That’s especially true given that Enbridge is the same company responsible for the 2010 spill in Michigan that released 840,000 gallons of diluted bitumen into the Kalamazoo River. Diluted bitumen is a mix of heavy Canadian crude oil mixed with chemicals that allow it to flow through pipelines. Three years later, the cleanup from the disaster still isn’t complete.
...the possible impacts on water quality and the public health. The proposed pipeline route crosses the South Grand River just North of Archie, within one mile of the City of Archie’s water intake pump on the Grand. Adrian’s water intake pump is another mile downriver.
Clearly, a pipeline spill in this vicinity would be damaging to both communities and to the many farmers and rural residents that share water with these towns through our rural water districts.
We’ve been talking with experts and attempting to determine the risks of such a spill. It turns out that spill risks are very high because the substance that would be coming through the pipeline is highly toxic, corrosive, abrasive and conducive to spills. The pipeline would be carrying diluted bitumen. Bitumen is a tar-like substance that has various chemicals and hydrocarbons added to it so that it will flow through pipelines. The industry refers to the substance as “dilbit”. Here’s some of our main concerns: Dilbit contains benzene, mixed hydrocarbons and n-hexane. All three are toxins that can affect the human brain and central nervous system.
Dilbit’s characteristics make it very different than conventional petroleum, therefore it operates very differently than does conventional oil as it flows through the pipeline. Dilbit has much higher acidity, viscosity, sulfur content, pipeline temperature and pipeline pressure than do conventional oil pipelines. Dilbit also contains higher rates of flow per second of quartz and silicates than do commercial sand blasters. These factors create concerns regarding pipeline spill risks. Dilbit does not float when it spills into water like conventional oil. Dilbit sinks, making surface water containment strategies ineffective.
Despite industry promises of safety and pipeline integrity, spills happen often. In fact, there are more than 100 petrochemical pipeline spills every year flowing toxic poisons into our forests, fields, waterways and communities.
...experienced a dilbit pipeline spill in 2010 near the town of Marshall, Michigan which contaminated 35 miles of the Kalamazoo River with more than 1 million gallons of the sticky, thick, tarry stuff. Three years later, problems in the River persist. Part of the problem is that Dilbit does not behave like oil. It sinks, which makes traditional oil spill containment tools less effective.
A recent Exxon oil spill in Arkansas reveals the perils of the diluted bitumen pipelines. On March 31st, 2013, 500,000 gallons of dilbit were spilled into the town of Mayflower, Arkansas. The dilbit emitted hydrogen sulfide, benzene and toluene resulting in citizens sick with gastrointestinal problems, headaches, respiratory problems, skin irritation including chemical burns, and extreme fatigue. The dilbit burst from an aging pipeline (like the aging Speahead, noted above) and filled their neighborhood with toxic fumes and black tarry sludge. Aging pipelines may be more vulnerable to the higher pressures required to transport the thick, heavy dilbit.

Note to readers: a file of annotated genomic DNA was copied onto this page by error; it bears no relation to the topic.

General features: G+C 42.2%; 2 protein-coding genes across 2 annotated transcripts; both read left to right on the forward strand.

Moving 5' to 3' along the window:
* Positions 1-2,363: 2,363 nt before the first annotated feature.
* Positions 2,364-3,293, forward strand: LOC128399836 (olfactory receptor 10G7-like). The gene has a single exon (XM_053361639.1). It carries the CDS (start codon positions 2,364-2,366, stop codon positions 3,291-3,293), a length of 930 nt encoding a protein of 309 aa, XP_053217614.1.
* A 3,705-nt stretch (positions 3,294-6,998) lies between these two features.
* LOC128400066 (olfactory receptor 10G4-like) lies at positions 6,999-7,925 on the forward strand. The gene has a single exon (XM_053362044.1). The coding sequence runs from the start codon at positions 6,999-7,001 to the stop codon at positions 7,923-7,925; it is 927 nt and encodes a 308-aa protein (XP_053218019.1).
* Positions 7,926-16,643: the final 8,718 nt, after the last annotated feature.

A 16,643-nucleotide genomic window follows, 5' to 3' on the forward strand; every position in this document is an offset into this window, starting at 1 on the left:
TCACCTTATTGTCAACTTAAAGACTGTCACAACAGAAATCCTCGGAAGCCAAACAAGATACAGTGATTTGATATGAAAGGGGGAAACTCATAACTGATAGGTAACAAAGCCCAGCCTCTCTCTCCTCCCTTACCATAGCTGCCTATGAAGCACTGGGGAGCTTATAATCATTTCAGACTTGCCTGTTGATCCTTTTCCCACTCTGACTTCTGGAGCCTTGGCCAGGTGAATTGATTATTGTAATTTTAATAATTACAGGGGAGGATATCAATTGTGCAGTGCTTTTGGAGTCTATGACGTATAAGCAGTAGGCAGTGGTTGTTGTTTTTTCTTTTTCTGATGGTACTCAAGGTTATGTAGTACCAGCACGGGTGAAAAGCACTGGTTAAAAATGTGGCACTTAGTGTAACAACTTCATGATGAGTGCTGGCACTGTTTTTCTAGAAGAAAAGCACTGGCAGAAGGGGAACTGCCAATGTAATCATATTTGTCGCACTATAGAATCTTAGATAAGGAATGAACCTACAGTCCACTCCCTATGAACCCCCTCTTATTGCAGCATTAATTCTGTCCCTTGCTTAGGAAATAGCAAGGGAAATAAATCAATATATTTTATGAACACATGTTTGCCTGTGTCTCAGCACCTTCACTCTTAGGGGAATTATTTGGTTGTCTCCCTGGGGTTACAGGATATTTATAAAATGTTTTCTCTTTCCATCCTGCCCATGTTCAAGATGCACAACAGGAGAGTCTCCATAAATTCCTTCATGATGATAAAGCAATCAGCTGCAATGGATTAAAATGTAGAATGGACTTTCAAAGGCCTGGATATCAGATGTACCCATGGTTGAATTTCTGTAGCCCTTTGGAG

Kathleen Logan Smith with the Missouri Coalition for the Environment says the pipeline could destroy ecologically important habitats, and contaminate waterways and drinking water supplies. “It wouldn’t take much to create a real problem,” said Logan Smith. “One disaster would be a long-term problem because it’s very hard to clean this stuff up.”
Heather B. Navarro, MCE's Executive Director adds,
These tars sands are just increasing our reliance on fossil fuels. If this country cares about jobs and efficiency and moving forward, we need to be investing in renewable sources of energy instead of pouring all of our money and giving these huge handouts to these private companies.
Sierra Club’s Oklahoma Chapter Director David Ocamb says,
We’ve already seen the devastating effects of toxic tar sands pipeline spills in Mayflower, Arkansas. Oklahoma’s citizens deserve the right to have safe drinking water as well as streams and lakes to recreate and fish. We must stop this expansion of tar sands pipelines in our state to secure Oklahoma’s future.
I'm thinking we are going to need something a bit more militant than a pack of law suites, the Sierra Club, and other establishment environmental groups.
So, check out if this pipeline is coming your way, and then head on our and say, "Hold it right there, pardner."
The following is from the Nation Blogs.
THE NEXT FRONTIER FOR PIPELINE ORGANIZING IS YOUR BACKYARD